• More research in natural and climatological sciences should be carried account to advance a more robust and beneficial alternative to natural agricultural production pattern to ensure food sufficiency and sustainability. Research should be geared towards the development of crop and animal varieties that with short maturity period to ensure that cases of reduced rainfall will have minimum effect of crops.

  • Smart food system or agricultural methods that are resistant to climate change should be adopted to ensure sustainable food security in Nigeria.

  • Drought resistant grasses should be introduced and widely propagated in areas affected by drought. This would reduce the tide of pastoral north-south migration pattern that have induced frictions and clashes between herdsmen and local farmers. This measure will also ensure sustainability of peace and human security across Nigeria.

  • Alternative practices such as the use of irrigation and recharging of shrinking water bodies in the Sudan and Sahel savannah regions should be carried by government and other stakeholder to ensure that farmers are streamed back into productive activities.

Figures

Prevalence of Undernourishment showing three-year average from 2006 to 2018

Figure 1.

Prevalence of Undernourishment showing three-year average from 2006 to 2018

Proportion of households facing food shortage in Nigeria

Figure 2.

Proportion of households facing food shortage in Nigeria

Yearly mean temperature in Nigeria, 2000–2016

Figure 3.

Yearly mean temperature in Nigeria, 2000–2016

Yearly mean rainfall in Nigeria

Figure 4.

Yearly mean rainfall in Nigeria

Number of internally displaced person (IDPS) arising from disasters

Figure 5.

Number of internally displaced person (IDPS) arising from disasters

Stakeholders’ perceptions/reactions to climate change and food/human security

Communities % Response Main nature of
climate change
Government
intervention
Individual
response
Main
NGOs
response
Impact of climate change
Abakaliki 100%
KIIs
Flood Grants Shifting
cultivation
Building
bridges
Crop damages
hunger
Asaba 100% KIIs Flood Building
bridges
Shifting
cultivation
Absence Relocation
Flood
Drowning
Crop
Damages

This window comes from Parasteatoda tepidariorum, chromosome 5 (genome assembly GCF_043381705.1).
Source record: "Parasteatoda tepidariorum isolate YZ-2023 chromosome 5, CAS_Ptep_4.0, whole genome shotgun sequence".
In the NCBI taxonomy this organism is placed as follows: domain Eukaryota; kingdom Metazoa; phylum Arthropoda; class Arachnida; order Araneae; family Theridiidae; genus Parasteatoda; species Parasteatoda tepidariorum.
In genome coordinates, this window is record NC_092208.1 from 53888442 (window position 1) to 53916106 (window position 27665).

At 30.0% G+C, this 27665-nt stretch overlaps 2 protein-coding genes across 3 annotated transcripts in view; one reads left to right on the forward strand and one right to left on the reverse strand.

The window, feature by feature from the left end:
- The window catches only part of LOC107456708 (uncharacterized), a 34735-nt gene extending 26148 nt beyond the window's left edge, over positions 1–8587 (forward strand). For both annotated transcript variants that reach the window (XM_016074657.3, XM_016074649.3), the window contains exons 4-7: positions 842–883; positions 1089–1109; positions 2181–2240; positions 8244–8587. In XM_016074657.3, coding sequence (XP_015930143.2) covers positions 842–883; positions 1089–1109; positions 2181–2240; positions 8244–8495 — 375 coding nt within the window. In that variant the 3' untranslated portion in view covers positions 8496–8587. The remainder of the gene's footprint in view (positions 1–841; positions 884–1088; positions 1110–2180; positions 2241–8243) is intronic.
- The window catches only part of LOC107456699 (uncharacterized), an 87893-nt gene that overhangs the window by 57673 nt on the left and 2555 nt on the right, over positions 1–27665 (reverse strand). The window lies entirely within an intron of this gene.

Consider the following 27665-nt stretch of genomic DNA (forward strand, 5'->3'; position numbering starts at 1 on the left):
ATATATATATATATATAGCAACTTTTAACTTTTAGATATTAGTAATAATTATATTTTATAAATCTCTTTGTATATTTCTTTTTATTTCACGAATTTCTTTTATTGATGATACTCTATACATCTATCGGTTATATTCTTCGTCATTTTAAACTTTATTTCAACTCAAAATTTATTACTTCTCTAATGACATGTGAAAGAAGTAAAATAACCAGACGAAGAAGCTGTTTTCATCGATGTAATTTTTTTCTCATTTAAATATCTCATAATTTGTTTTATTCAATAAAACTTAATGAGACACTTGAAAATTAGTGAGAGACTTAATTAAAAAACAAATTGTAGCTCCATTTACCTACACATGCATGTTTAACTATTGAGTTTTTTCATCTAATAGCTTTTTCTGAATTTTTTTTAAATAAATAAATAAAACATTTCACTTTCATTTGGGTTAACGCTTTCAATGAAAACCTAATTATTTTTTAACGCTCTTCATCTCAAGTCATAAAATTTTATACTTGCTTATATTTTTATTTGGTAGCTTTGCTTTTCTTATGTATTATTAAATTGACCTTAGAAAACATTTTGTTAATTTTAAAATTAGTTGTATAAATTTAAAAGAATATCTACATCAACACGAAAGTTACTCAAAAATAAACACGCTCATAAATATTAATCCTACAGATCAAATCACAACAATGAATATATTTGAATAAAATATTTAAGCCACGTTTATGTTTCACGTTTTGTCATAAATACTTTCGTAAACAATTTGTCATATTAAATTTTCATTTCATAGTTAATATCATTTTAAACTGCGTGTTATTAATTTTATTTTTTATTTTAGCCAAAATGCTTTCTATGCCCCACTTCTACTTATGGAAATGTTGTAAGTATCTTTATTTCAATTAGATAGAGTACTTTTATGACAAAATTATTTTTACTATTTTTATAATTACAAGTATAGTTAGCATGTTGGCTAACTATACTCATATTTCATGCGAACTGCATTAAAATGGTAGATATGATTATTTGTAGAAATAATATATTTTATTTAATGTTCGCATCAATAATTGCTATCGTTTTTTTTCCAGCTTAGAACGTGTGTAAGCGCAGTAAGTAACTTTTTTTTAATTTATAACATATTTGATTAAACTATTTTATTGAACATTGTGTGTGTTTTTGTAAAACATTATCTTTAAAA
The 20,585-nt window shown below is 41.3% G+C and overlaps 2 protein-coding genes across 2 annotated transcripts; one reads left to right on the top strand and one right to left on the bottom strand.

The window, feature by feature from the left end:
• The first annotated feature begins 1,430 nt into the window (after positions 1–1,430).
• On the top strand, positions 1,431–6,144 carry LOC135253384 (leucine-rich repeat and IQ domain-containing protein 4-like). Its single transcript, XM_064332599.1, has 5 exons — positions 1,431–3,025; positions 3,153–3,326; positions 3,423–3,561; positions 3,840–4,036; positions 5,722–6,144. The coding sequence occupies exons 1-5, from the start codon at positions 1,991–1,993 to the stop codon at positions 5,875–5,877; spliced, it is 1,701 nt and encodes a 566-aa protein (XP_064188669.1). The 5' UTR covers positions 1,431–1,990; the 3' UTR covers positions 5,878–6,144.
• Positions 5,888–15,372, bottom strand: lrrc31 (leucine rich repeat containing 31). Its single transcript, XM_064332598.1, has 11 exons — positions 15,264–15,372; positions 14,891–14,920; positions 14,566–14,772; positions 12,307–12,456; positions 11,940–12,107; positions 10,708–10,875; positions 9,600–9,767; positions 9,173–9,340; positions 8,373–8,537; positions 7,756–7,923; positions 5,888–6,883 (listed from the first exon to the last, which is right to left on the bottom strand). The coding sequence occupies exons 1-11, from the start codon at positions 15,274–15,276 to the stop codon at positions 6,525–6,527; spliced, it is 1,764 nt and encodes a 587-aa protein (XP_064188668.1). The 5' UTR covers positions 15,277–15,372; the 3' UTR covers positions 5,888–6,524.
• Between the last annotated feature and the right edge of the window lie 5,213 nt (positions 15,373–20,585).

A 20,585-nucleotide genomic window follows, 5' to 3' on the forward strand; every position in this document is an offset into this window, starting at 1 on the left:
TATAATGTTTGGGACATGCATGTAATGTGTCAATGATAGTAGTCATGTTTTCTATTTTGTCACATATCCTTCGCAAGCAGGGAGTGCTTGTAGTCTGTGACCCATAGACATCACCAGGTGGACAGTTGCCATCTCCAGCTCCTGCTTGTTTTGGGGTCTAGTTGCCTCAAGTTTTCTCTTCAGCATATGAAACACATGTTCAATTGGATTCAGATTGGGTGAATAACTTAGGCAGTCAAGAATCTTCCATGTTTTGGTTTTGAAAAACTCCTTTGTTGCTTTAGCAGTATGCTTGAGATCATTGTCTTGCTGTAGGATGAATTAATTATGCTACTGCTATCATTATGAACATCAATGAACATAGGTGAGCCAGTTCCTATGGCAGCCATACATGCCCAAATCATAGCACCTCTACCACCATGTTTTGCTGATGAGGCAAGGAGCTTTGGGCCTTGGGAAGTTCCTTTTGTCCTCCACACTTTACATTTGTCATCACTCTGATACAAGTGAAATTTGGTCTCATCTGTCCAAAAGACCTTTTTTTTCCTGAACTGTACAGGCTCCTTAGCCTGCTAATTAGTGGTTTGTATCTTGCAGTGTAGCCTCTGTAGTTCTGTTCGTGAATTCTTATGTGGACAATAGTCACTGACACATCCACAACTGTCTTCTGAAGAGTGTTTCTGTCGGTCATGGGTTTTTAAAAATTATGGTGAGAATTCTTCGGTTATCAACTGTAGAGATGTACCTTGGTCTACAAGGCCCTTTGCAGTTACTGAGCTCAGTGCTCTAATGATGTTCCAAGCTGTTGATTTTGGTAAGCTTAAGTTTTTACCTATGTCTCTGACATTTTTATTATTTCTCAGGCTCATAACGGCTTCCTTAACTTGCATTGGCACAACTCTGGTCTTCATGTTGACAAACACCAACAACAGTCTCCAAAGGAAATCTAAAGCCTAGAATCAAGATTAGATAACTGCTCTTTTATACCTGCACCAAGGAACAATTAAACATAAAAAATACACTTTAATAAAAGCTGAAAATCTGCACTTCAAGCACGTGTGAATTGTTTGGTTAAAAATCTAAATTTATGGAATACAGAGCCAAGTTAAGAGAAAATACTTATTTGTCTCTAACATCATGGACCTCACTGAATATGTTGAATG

Barutin 100% KIIs Heat
Temperature
Fertilizer
supply
Shifting
cultivation
Absence Crop
damages
Gusau 100% KIIs Heat
desertification
Political
communication
securitization
Relocation Absence Deaths
Relocation
Armed conflict
Securitization
Maiduguri 100% KIIs Desertification
Heat
Temperature
Securitization Relocation Absence Deaths,
Relocation
Securitization
Agatu 100% KIIs Flood
Herdsmen attack
Securitization Relocation Absence Hunger, poverty,
International displacements
Conflict
herdsmen attacks

Source: Author’s fieldwork 2018-2019

Desertification-prone frontline states

State Geographical region Land area Population (2006) Rate of desertification
(km2) % of Nigeria Number Density (/km2)
Sokoto North West 27,825 3.06 3,702,676 133 Severe
Zamfara North West 37,931 4.17 3,278,873 86 Severe
Katsina North West 23,561 2.59 5,801,584 246 Severe
Jigawa North West 23,287 2.56 4,361,002 187 Severe
Kano North West 20,280 2.23 9,401,286 464 Moderate
Kebbi North West 36,985 4.06 3,256,541 88 Severe
Kaduna North West 42,481 4.67 6,113,503 144 Moderate
Borno North East 72,609 7.98 4,171,104 57 Severe
Yobe North East 46,609 5.12 2,321,339 50 Severe
Bauchi North East 41,119 4.52 4,653,066 113 Moderate
Gombe North East 17,100 1.88 2,365,040 138 Moderate
Adamawa North East 38,700 4.25 3,178,950 82 Moderate
Taraba North East 56,282 6.19 2,294,800 41 Moderate
Niger North Central 68,925 7.58 3,954,772 57 Moderate
Plateau North Central 27,147 2.98 3,206,531 118 Moderate
Total 580,841 63.83 62,061,067 107

Sources: National Bureau of Statistics, 2010b; National Population Commission, 2006, Olagunju (2015)

Incident of farmer-herder conflict in Nigeria from 2009 to 2020

Year No. of death No. injured No. displaced States of incidents
2019 - 2020 1900 Several (Not specified) Several (Not specified) Anambra, Benue, Enugu, Ebonyi, Benue, Plateau
2017-2018 1500 Several (Not specified) 300, 000 Adamawa, Benue, Nasarawa, Plateau, Taraba
2015–2016 695 Several (Not specified) 7000 Benue, Enugu, Kogi
2013–2014 398 Several (Not specified) Several (Not specified) Benue, Kaduna, Nasarawa, Zamfara
2011–2012 113 Several (Not specified) 6500 Adamawa, Benue, Borno, FCT, Nasarawa, Sokoto
2009–2010 Several (Not specified) Several (Not specified) Several (Not specified) Plateau, Nasarawa

Sources: International Crisis Group, 2017; Relief web (reliefweb.int), Amnesty International, 2019, Okoye, 2016

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Corresponding author

Kelechi Johnmary Ani can be contacted at: kani4christ@gmail.com